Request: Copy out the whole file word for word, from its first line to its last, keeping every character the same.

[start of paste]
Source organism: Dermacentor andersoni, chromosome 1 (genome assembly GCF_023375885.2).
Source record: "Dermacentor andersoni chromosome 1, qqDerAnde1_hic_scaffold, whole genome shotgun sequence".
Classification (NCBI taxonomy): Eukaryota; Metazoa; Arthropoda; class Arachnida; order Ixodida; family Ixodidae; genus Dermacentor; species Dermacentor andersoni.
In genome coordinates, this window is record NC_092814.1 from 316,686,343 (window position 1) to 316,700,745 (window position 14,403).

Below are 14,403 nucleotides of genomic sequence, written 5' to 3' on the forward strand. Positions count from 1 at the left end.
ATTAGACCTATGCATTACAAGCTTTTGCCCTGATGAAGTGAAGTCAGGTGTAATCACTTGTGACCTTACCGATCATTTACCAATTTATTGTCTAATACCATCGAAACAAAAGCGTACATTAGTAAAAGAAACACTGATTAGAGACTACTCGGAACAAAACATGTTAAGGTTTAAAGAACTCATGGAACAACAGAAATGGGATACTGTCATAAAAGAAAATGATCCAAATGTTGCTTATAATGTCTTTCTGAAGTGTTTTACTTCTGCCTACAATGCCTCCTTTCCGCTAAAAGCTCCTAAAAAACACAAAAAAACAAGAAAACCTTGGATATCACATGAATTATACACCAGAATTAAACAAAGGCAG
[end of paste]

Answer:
Source organism: Dermacentor andersoni, chromosome 1 (genome assembly GCF_023375885.2).
Source record: "Dermacentor andersoni chromosome 1, qqDerAnde1_hic_scaffold, whole genome shotgun sequence".
Classification (NCBI taxonomy): Eukaryota; Metazoa; Arthropoda; class Arachnida; order Ixodida; family Ixodidae; genus Dermacentor; species Dermacentor andersoni.
In genome coordinates, this window is record NC_092814.1 from 316,686,343 (window position 1) to 316,700,745 (window position 14,403).

Below are 14,403 nucleotides of genomic sequence, written 5' to 3' on the forward strand. Positions count from 1 at the left end.
ATTAGACCTATGCATTACAAGCTTTTGCCCTGATGAAGTGAAGTCAGGTGTAATCACTTGTGACCTTACCGATCATTTACCAATTTATTGTCTAATACCATCGAAACAAAAGCGTACATTAGTAAAAGAAACACTGATTAGAGACTACTCGGAACAAAACATGTTAAGGTTTAAAGAACTCATGGAACAACAGAAATGGGATACTGTCATAAAAGAAAATGATCCAAATGTTGCTTATAATGTCTTTCTGAAGTGTTTTACTTCTGCCTACAATGCCTCCTTTCCGCTAAAAGCTCCTAAAAAACACAAAAAAACAAGAAAACCTTGGATATCACATGAATTATACACCAGAATTAAACAAAGGCAG